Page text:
Palladium Saint Gaudens Ultra High Relief Revisited
Legislation to create Palladium Ultra High Relief Double Eagle bullion and numismatic coins was recently introduced in the Senate. Since several readers have been commenting about it, I wanted to review the proposed legislation in a full post.
Similar legislation had also been introduced last year. One version of the bill was voted on and passed by the House, but it did not progress further and never became law.
The latest legislation was introduced on April 1, 2009 as S. 758: Original Saint-Gaudens Double Eagle Ultra-High Relief Bullion Coin Act of 2009. The bill seeks to aurthorize both numismatic and bullion palladium coins with the classic Saint Gaudens design. The current status of the bill is "Referred to Committee." In order for the bill to become law, it must be approved by the Senate and House of Representatives and signed into law by the President. You can check the bill's current status at Govtrack.us.
The numismatic coins described in the bill would be exact replicas of the original 27 millimeter version of the 1907 Double Eagle Ultra High Relief Gold Coin except for stated variations. The stated variations indicate that the coins would have a finish that closely approximates the original , bear the denomination of the coin, the date of issue expressed in Roman Numerals, and the motto "In God We Trust." These numismatic coins would be produced at the West Point Mint with a maximum mintage of 15,000.
At the option of the Secretary of the Treasury, a gold bullion coin of the same design may be minted and issued. If the gold version is issued, each numismatic palladium coin could only be issued in a set containing one of each coin. The set would be provided in a "presentation case of appropriate design" and could only be issued in 2009.
The bullion coins described in the bill would bear a likeness of the original obverse and reverse of the 1907 Ultra High Relief Double Eagle. The stated variations indicate that the coin would include raised edge lettering to indicate the weight and purity of the coin, bear the denomination of the coin, the date of issue in Roman Numerals, and the motto "In God We Trust." The bullion coins would be minted at any facility other than the West Point Mint and would be produced in "such number... as the Secretary may determine to be appropriate."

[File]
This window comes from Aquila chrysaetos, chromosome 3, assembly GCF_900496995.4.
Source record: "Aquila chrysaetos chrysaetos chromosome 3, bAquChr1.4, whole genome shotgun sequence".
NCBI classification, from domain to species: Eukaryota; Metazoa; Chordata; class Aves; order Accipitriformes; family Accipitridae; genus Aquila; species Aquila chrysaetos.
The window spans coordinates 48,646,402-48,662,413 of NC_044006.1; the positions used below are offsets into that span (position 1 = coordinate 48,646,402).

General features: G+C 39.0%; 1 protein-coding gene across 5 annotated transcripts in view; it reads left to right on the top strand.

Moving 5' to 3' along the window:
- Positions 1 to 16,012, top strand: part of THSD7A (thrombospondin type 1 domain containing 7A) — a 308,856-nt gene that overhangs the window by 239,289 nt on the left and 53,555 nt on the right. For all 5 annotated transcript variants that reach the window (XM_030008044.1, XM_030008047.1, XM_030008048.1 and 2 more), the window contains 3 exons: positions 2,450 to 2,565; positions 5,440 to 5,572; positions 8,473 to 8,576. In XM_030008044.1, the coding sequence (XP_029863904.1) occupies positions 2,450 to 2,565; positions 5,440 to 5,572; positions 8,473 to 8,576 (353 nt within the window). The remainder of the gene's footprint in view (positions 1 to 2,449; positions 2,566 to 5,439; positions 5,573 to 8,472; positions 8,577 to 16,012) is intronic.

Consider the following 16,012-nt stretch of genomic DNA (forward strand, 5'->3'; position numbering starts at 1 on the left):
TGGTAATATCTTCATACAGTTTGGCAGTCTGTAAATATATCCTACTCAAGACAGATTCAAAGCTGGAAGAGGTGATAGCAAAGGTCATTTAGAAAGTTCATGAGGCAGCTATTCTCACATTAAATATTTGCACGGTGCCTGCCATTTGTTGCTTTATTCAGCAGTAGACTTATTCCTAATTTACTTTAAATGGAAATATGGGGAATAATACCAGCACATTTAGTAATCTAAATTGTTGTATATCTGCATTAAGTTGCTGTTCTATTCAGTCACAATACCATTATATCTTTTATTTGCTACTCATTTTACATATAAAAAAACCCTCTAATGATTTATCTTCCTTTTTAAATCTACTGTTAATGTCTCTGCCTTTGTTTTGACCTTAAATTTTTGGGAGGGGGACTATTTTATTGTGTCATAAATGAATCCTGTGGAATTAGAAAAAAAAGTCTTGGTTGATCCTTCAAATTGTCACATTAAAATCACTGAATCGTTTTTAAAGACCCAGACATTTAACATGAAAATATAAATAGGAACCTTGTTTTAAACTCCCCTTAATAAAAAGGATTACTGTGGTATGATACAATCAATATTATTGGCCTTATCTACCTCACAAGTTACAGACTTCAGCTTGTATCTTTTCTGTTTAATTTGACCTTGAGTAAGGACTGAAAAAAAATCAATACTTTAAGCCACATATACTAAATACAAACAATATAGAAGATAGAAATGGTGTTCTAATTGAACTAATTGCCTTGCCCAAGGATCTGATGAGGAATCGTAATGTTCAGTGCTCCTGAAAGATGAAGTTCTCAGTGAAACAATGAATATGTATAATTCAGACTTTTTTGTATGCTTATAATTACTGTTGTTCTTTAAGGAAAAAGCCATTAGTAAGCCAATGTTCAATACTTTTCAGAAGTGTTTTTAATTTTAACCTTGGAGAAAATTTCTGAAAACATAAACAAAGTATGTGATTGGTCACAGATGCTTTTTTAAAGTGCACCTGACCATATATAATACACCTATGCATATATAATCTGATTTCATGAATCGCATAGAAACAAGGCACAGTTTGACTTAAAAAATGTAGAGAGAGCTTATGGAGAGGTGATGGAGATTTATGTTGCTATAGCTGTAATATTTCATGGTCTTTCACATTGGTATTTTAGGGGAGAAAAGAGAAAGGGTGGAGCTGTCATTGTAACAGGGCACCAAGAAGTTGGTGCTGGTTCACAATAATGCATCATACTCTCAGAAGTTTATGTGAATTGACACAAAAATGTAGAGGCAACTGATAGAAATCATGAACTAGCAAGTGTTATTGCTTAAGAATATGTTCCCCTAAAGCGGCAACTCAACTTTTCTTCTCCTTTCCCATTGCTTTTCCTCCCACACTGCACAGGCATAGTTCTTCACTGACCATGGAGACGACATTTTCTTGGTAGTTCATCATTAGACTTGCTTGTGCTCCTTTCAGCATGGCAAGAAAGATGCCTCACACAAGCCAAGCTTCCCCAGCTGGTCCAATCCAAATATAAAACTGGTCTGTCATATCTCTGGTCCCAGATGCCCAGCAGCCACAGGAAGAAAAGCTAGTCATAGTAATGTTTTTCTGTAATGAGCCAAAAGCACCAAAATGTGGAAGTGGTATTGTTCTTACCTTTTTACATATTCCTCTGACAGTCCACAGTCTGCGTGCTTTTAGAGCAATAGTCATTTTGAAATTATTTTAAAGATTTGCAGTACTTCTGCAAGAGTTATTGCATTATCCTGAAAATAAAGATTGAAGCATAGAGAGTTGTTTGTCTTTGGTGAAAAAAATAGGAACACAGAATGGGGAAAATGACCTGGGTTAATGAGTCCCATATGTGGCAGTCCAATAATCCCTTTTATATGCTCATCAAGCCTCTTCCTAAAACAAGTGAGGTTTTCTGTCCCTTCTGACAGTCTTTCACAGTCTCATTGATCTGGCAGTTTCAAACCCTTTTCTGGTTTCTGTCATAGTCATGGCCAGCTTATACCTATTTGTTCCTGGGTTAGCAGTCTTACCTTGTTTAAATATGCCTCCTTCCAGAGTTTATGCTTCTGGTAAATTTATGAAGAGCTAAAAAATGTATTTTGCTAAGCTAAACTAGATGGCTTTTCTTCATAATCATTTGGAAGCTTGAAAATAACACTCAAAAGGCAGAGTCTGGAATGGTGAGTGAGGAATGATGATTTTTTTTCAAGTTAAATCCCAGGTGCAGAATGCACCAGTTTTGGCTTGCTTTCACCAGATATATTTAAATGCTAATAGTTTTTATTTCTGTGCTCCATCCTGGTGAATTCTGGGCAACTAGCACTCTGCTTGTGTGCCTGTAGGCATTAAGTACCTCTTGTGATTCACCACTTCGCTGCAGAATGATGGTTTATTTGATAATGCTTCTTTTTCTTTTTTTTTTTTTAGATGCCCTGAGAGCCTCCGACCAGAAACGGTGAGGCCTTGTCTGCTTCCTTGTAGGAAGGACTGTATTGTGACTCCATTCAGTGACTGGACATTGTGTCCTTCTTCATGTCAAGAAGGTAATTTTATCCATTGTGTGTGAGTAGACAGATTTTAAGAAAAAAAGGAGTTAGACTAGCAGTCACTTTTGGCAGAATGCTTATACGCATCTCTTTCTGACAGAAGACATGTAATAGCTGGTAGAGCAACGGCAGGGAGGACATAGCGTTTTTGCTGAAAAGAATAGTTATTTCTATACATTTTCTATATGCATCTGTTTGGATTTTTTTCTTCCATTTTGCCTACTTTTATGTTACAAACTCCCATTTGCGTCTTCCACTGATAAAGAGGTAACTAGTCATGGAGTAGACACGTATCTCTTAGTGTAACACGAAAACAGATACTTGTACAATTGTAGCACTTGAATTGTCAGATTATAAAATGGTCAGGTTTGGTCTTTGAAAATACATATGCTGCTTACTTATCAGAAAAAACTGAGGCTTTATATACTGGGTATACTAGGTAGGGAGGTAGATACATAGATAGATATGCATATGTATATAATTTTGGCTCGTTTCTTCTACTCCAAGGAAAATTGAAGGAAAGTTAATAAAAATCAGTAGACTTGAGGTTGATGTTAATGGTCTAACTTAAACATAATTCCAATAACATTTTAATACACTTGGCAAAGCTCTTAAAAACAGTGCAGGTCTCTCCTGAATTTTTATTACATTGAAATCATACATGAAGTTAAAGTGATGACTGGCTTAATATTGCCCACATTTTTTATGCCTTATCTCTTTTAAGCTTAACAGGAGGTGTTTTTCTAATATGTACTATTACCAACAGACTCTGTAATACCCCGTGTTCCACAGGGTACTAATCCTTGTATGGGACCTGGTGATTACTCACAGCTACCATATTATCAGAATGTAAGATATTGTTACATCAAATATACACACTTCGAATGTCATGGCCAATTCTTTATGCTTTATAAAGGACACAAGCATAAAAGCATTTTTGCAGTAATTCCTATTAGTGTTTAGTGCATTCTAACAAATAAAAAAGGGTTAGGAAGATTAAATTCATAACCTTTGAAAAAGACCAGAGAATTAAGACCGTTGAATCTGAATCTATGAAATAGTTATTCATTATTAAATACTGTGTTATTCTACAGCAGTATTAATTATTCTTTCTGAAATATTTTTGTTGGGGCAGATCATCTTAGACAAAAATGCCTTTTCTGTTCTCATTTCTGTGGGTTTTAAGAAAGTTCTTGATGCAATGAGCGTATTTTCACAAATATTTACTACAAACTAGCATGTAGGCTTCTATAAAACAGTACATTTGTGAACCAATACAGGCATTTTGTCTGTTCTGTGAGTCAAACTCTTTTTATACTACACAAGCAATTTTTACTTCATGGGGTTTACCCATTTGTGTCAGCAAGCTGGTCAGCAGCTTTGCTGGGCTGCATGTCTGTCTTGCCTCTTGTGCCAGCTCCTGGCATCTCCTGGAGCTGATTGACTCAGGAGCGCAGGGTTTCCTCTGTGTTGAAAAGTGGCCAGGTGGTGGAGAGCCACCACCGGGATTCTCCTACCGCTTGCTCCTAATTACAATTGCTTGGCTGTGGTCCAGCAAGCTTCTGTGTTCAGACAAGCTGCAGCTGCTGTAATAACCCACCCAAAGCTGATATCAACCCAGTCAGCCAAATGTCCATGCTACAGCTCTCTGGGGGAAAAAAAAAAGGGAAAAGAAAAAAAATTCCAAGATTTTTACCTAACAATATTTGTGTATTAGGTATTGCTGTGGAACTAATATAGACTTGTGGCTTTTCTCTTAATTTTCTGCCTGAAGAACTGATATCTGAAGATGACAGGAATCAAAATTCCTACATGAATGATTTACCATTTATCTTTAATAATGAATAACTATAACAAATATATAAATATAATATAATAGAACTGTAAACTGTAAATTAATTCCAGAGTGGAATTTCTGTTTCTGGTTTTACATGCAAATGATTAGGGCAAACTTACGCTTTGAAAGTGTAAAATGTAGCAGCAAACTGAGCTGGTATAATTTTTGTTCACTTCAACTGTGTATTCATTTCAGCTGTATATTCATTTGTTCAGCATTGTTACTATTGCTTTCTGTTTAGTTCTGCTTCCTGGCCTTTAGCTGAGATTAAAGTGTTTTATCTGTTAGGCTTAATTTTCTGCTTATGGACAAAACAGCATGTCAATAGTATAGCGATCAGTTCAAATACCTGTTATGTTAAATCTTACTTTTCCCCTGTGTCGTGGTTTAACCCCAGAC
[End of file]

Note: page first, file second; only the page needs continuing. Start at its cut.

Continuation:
The palladium used for each version of the coin would have a purity of .995. The bill specifies the sources of the palladium bullion used in the coins as palladium mined from natural deposits of the United States within the one year period before the coins are minted.
There are several curious aspects of the legislation that make the proposed coin seem strange or problematic.
Why the 27 millimeter diameter? The legislation specifically requires the coins to have a diameter of 27 millimeters, after the original design. Did the authors of the bill consider the fact that the volume of palladium is about 60% greater than that of gold? The Ultra High Relief in gold already has a thick diameter of 4 millimeters. Would a bullion coin with a thickness over 6 millimeters just start to look funny?
Why the Ultra High Relief Double Eagle design? When similar bills were introduced last year, authorization was not yet in place to produce the UHR Double Eagle in gold, although the US Mint had indicated their intentions to produce the coin. The bill would have provided authorization for the desired UHR in gold, as well as authorize the palladium bullion coin. The UHR Gold Double Eagle was subsequently authorized directly by the Treasury Secretary and has been on sale for the past several months. This makes a portion of the current bill redundant and negates a portion of the original intention. Why not make a fresh attempt at authorizing a palladium bullion coin with a different classic design?
And finally, why a palladium bullion coin in the first place? The Royal Canadian Mint is the only world mint that has ever offered a palladium bullion coin. The Palladium Maple Leaf was offered only from 2005 to 2007 before production of the coin was stopped. In the final year, only 15,000 coins were sold. Maybe a classic design would draw interest from coin collectors, but is there enough demand from precious metals investors to justify a palladium bullion coin program? Here, I will point out that the sponsor and cosponsor of the bill are both Senators from Montana, the location of the only active palladium mine in the United States.
Numismatically, this bill seems a bit interesting, but probably more odd. Whether it has a chance of gaining sufficient political support to become law is another question. On Coin Network, there's an ongoing discussion on the Palladium Saint Gaudens Double Eagle. Feel free to join in with your opinions.
Labels: US Mint